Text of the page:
NCERT Solutions for Class 9 English, Chapter 10: Kathmandu

NCERT Solutions for Class 9 English Chapter 10: Kathmandu

Class 9 English, Chapter 10: Kathmandu

Class 9 is the first stepping stone for a student in the competitive world. With the introduction of the CBSE Board Exam for class 10 a few years back, this has become an important gateway for a student. Based on the results of class 9th a student selects his future stream of Science, Commerce or Arts suiting his interest.

Takshila Learning is providing NCERT Solutions for Class 9 English as per the latest syllabus by CBSE. Class 9 is the building block for the CBSE Class 10 Board Exams, not only for your exams but also for your higher studies and career. English is the most essential subject and the knowledge in this field opens up wider career opportunities for the students.

Below you can find the NCERT solution for Class 9th English. You can get a Solution for the all-important question of Class 9 English, Chapter 10: Kathmandu

Answer these questions in one or two words or in short phrases.

Question 1.Name the two temples the author visited in Kathmandu.
Answer: Pashupatinath and BaudBoudhanathpa.

Question 2. The writer says, “All this I wash down with Coca Cola.” What does ‘all this’ refer to?
Answer: Com-on-the-cob and marzipan.

Question 3. What does Vikram Seth compare to the quills of a porcupine?
Answer: The flutes tied on the top of the flute seller’s pole is what compared by Vikram Seth to the quills of a porcupine.

Question 4. Name five kinds of flutes.
Answer: The reed neh, the recorder, the Japanese shakuhachi, the deep bansuri, the breathy flutes of South America, the high pitched Chinese flutes.

  1. Answer each question in a short paragraph.

Question 1. What difference does the author note between the flute seller and the other hawkers?
Answer: The author finds a difference in selling the articles. The flute seller does not shout out his wares, he makes a deal in a curiously offhanded path as if this was accidental to his business.

Question 2.What is the belief at Pashupatinath about the end of Kaliyug?
Answer: People believe that when a small shrine appears completely on the Bagwtheati river, the deity inside will disappear, and the vicious period of the Kaliyug will end on earth.

Question 3. The author has drawn powerful images and pictures. Pick out three examples each of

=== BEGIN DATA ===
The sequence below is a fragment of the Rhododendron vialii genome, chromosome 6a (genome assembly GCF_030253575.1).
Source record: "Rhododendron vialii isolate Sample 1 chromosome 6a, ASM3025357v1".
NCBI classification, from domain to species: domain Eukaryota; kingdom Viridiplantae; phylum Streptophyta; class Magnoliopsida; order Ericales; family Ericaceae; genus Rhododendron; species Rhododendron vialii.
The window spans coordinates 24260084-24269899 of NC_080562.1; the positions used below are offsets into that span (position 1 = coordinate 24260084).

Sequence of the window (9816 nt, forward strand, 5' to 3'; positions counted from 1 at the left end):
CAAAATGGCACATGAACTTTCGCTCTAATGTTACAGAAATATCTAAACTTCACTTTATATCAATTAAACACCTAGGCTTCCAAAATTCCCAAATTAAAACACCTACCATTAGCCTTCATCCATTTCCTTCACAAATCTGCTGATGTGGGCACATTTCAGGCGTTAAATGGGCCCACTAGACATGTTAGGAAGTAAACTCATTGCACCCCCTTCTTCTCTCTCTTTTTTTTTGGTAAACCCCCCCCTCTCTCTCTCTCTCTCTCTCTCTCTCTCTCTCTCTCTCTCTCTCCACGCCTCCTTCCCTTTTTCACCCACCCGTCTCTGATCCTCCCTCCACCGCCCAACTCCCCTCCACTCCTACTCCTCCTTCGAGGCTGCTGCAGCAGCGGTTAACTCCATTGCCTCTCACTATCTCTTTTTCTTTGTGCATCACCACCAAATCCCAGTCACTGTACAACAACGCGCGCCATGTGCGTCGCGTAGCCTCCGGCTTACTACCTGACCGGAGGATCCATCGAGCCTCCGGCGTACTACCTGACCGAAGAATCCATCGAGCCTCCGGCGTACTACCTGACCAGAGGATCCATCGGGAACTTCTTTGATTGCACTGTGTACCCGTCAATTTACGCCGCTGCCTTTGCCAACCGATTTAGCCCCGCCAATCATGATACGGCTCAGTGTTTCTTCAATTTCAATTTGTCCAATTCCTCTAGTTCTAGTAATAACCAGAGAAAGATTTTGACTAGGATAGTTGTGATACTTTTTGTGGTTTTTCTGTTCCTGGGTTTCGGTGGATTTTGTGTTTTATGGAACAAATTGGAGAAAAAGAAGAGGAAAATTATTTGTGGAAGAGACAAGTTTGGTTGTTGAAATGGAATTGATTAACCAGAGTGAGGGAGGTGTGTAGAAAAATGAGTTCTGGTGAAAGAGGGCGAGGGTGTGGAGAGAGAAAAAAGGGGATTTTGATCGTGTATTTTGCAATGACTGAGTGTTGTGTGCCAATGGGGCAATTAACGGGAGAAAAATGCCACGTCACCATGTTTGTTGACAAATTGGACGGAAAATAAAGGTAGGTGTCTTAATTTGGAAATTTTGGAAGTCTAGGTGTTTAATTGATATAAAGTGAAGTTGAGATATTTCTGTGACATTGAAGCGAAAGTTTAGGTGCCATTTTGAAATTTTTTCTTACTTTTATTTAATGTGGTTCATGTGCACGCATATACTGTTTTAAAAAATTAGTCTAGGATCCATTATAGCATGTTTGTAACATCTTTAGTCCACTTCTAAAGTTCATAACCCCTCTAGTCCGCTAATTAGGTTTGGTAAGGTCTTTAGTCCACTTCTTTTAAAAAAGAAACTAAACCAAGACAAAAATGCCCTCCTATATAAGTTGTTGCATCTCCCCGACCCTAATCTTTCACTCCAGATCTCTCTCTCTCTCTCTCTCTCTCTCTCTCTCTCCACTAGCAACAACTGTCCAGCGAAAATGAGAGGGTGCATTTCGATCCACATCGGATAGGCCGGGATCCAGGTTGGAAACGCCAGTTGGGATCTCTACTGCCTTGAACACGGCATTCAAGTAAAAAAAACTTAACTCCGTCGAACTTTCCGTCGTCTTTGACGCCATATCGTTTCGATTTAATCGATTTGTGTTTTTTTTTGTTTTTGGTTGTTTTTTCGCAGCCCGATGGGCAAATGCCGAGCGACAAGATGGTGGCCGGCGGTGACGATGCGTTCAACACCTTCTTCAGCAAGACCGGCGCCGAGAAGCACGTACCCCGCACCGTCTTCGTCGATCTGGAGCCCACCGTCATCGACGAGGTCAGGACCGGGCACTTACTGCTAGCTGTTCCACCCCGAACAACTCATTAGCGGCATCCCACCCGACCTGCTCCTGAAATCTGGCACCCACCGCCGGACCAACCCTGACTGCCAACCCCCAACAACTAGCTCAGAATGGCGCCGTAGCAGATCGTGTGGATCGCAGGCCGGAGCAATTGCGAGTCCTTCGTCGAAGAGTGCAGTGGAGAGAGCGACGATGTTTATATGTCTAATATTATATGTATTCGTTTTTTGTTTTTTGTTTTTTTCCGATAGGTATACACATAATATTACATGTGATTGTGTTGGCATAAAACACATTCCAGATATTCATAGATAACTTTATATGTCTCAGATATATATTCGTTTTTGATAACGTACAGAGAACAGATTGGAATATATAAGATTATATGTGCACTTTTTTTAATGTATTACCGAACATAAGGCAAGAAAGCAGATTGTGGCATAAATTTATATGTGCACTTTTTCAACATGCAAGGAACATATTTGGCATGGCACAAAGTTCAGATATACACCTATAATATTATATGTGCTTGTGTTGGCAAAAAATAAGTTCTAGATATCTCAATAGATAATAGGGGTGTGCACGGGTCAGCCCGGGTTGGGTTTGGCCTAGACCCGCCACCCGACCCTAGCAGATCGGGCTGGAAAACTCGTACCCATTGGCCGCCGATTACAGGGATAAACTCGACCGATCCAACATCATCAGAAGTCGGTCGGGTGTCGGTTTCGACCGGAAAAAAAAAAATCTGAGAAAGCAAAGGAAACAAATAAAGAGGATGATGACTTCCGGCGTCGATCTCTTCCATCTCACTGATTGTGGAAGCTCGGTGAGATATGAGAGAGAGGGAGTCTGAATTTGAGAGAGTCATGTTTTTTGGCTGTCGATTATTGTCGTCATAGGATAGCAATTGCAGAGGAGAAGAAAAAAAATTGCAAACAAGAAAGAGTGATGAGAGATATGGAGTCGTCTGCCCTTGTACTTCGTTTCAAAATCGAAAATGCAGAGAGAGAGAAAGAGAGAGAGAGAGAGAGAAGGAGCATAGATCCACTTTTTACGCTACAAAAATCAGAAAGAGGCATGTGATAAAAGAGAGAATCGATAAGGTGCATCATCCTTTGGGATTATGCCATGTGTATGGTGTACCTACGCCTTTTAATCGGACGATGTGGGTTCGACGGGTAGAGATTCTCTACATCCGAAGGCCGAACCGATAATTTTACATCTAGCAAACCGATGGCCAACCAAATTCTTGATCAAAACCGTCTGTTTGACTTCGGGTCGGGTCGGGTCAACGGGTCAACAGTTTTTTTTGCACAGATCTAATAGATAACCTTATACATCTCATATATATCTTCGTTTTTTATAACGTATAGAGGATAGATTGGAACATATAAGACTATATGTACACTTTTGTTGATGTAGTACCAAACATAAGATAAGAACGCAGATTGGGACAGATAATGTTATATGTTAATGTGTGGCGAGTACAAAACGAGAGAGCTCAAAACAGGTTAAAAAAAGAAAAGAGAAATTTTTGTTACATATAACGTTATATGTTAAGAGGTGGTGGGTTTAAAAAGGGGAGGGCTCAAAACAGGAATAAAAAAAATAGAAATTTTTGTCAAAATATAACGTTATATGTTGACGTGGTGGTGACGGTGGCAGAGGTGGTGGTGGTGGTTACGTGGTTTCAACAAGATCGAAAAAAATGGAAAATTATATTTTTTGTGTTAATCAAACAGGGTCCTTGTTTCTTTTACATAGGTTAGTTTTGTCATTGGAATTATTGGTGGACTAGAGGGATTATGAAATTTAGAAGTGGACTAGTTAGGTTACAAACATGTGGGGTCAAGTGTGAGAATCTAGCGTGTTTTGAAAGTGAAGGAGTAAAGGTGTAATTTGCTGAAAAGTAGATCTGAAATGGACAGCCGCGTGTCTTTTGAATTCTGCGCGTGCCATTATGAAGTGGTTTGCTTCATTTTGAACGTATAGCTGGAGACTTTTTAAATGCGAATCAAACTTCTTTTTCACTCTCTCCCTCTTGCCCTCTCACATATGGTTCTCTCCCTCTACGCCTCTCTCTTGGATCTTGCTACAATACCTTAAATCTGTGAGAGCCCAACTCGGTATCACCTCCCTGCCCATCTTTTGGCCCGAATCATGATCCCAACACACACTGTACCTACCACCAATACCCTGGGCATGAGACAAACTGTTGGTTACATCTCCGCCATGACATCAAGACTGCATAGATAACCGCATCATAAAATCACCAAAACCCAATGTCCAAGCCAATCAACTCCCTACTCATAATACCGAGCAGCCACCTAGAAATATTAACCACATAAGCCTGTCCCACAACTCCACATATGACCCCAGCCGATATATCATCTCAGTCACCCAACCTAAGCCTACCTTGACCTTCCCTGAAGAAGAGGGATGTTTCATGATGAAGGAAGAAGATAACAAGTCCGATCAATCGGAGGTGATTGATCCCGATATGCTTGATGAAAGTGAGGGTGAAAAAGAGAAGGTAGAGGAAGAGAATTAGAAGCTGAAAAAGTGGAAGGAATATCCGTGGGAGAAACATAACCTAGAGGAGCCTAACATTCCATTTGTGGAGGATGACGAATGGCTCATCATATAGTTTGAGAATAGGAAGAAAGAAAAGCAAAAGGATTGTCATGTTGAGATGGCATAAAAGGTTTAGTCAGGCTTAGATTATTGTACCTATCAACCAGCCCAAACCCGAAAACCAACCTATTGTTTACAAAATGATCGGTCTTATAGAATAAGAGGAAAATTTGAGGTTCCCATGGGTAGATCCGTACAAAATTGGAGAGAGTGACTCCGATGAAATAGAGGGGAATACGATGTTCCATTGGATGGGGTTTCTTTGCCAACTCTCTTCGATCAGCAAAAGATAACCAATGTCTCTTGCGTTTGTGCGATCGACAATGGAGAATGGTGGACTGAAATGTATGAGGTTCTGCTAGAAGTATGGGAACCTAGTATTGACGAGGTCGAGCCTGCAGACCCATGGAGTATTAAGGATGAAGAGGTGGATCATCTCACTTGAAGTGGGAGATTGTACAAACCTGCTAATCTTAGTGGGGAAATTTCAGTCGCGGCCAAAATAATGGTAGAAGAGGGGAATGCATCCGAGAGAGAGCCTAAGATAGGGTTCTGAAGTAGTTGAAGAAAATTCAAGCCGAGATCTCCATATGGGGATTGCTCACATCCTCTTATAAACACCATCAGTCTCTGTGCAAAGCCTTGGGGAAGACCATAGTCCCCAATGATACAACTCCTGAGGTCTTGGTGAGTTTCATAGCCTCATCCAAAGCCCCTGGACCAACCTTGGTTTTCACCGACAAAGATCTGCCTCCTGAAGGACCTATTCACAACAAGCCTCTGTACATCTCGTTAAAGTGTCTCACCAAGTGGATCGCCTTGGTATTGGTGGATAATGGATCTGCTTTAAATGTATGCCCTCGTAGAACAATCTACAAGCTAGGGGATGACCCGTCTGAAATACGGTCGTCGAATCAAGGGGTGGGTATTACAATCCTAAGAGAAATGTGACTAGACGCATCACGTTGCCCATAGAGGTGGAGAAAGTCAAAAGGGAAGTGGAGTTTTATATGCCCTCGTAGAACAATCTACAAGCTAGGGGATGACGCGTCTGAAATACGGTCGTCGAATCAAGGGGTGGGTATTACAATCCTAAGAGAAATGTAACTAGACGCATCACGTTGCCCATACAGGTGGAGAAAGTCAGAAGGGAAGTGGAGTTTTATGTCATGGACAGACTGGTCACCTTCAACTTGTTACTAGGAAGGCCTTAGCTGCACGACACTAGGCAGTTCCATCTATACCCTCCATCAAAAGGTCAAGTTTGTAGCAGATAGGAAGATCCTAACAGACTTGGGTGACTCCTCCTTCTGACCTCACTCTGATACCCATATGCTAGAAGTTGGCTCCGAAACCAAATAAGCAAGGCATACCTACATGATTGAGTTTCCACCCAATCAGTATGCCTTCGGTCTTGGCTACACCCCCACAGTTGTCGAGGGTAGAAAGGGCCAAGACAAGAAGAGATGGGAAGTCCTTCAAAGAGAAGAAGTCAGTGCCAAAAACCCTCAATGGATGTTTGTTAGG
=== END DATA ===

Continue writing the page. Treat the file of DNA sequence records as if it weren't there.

1. the atmosphere of ‘febrile confusion’ outside the temple of Pashupatinath (for example some people trying to get the priest’s attention are elbowed aside…)
  2. the things he sees
  3. the sounds he hears


  1. The author depicts the monkey’s battle vividly and graphically. A battle breaks out between two monkeys. One hunts the other, who dives into a shisha lengthen runs shouting around the temples and down to the river.
  2. The author observes a queen of the Nepalese royal house. Everyone bows to her. He sees monkeys. He watches felt bags, Tibetan prints, and silver jewellery. He glances at flute sellers, hawkers of postcards, shops selling western makeups, etc.
  3. He listens to film music from the radios, car horns, cycle bells, stray cows, low sellers shout out their wares and also various flutes played by the flute seller.

III. Answer the following questions in not more than 100-150 words each.

Question 1. Compare and contrast the atmosphere in and around the Baudhnath shrine with the Pashupatinath temple.
Answer: At Pashupatinath, there is an atmosphere of ‘febrile confusion’. Clergyperson, hawkers, disciples, tourists, cows, monkeys, pigeons and dogs wander through the grounds. There are several worshippers that some people striving to get the priest’s attention are elbowed aside by others pushing their way to the beginning. At the Boudhanath stupa, the Buddhist shrine of Kathmandu, there is a feeling of stillness. Its tremendous white dome is ringed by a road. Minor shops stand on its outer edge. Most of the shops are occupied by Tibetan immigrants. There is no populace and this is a haven of stillness in the active streets around.

Question 2. How does the author describe Kathmandu’s busiest streets?
Answer: The author says that Kathmandu is striking, mercenary, spiritual, with small shrines to flower-adorned divinities along the narrowest and busiest streets. There are fruit vendors, flute vendors, hawkers of postcards, shops selling western maquillage, film rolls and chocolate or copper utensils and Nepalese antiques. Film songs blare out from the radios, car horns sound, cycle bells ring, stray cows low, sellers shout out their wares. The author buys a com-on- the-cob roasted in a charcoal brazier on the pavement. He also buys a Coca-Cola orange drink.

Question 3. “To hear any flute is to be drawn into the commonality of all mankind.” Why does the author say this?
Answer: The author says this because he is conscious of the fact that music please to senses and feelings. It gives happiness to every listener. The flute seller does not sell only one kind of flute, but various types of flutes that affect different customs and culture, flute seller is a wise salesperson who does not shout out his wares. He plays harmonious tunes which captivate others. Mankind does not have many manifestations and structures. It is universal and mature. Music calms everyone’s heart irrespective of their caste, color, and creed. So the author says that to listen any flute is to be drawn into the commonality of all mankind and humanity.


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